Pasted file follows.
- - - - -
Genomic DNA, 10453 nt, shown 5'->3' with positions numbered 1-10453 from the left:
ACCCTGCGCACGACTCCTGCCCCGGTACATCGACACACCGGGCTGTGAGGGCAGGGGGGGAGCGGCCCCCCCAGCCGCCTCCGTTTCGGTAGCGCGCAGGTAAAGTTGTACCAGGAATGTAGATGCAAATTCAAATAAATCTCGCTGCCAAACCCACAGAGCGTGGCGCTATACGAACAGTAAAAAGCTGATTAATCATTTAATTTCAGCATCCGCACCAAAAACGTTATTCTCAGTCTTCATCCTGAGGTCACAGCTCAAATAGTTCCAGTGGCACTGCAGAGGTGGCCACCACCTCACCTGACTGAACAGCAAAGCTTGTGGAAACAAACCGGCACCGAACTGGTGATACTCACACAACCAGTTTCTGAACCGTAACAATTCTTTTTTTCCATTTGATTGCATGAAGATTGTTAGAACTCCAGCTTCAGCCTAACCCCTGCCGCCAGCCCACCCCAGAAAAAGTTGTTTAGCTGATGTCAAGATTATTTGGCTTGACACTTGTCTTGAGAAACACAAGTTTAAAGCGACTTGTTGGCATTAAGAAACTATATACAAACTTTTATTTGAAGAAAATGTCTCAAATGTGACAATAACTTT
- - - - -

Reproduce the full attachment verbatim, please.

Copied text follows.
Genomic DNA, 10453 nt, shown 5'->3' with positions numbered 1-10453 from the left:
ACCCTGCGCACGACTCCTGCCCCGGTACATCGACACACCGGGCTGTGAGGGCAGGGGGGGAGCGGCCCCCCCAGCCGCCTCCGTTTCGGTAGCGCGCAGGTAAAGTTGTACCAGGAATGTAGATGCAAATTCAAATAAATCTCGCTGCCAAACCCACAGAGCGTGGCGCTATACGAACAGTAAAAAGCTGATTAATCATTTAATTTCAGCATCCGCACCAAAAACGTTATTCTCAGTCTTCATCCTGAGGTCACAGCTCAAATAGTTCCAGTGGCACTGCAGAGGTGGCCACCACCTCACCTGACTGAACAGCAAAGCTTGTGGAAACAAACCGGCACCGAACTGGTGATACTCACACAACCAGTTTCTGAACCGTAACAATTCTTTTTTTCCATTTGATTGCATGAAGATTGTTAGAACTCCAGCTTCAGCCTAACCCCTGCCGCCAGCCCACCCCAGAAAAAGTTGTTTAGCTGATGTCAAGATTATTTGGCTTGACACTTGTCTTGAGAAACACAAGTTTAAAGCGACTTGTTGGCATTAAGAAACTATATACAAACTTTTATTTGAAGAAAATGTCTCAAATGTGACAATAACTTT